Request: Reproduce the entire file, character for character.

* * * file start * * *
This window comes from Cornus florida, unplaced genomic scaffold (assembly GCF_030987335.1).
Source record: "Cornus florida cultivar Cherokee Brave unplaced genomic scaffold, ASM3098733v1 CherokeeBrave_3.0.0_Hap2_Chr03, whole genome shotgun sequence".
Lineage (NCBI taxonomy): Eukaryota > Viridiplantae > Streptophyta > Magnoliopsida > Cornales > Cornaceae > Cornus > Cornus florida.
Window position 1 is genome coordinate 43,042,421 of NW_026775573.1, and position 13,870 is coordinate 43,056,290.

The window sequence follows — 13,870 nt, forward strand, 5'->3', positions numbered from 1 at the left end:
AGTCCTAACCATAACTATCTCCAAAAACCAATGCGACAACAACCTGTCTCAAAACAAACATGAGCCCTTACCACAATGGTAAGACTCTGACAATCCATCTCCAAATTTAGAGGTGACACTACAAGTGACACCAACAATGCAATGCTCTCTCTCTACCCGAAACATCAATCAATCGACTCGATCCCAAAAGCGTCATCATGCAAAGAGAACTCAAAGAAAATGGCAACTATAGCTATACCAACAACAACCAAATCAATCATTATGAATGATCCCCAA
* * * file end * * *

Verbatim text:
This window comes from Cornus florida, unplaced genomic scaffold (assembly GCF_030987335.1).
Source record: "Cornus florida cultivar Cherokee Brave unplaced genomic scaffold, ASM3098733v1 CherokeeBrave_3.0.0_Hap2_Chr03, whole genome shotgun sequence".
Lineage (NCBI taxonomy): Eukaryota > Viridiplantae > Streptophyta > Magnoliopsida > Cornales > Cornaceae > Cornus > Cornus florida.
Window position 1 is genome coordinate 43,042,421 of NW_026775573.1, and position 13,870 is coordinate 43,056,290.

The window sequence follows — 13,870 nt, forward strand, 5'->3', positions numbered from 1 at the left end:
AGTCCTAACCATAACTATCTCCAAAAACCAATGCGACAACAACCTGTCTCAAAACAAACATGAGCCCTTACCACAATGGTAAGACTCTGACAATCCATCTCCAAATTTAGAGGTGACACTACAAGTGACACCAACAATGCAATGCTCTCTCTCTACCCGAAACATCAATCAATCGACTCGATCCCAAAAGCGTCATCATGCAAAGAGAACTCAAAGAAAATGGCAACTATAGCTATACCAACAACAACCAAATCAATCATTATGAATGATCCCCAA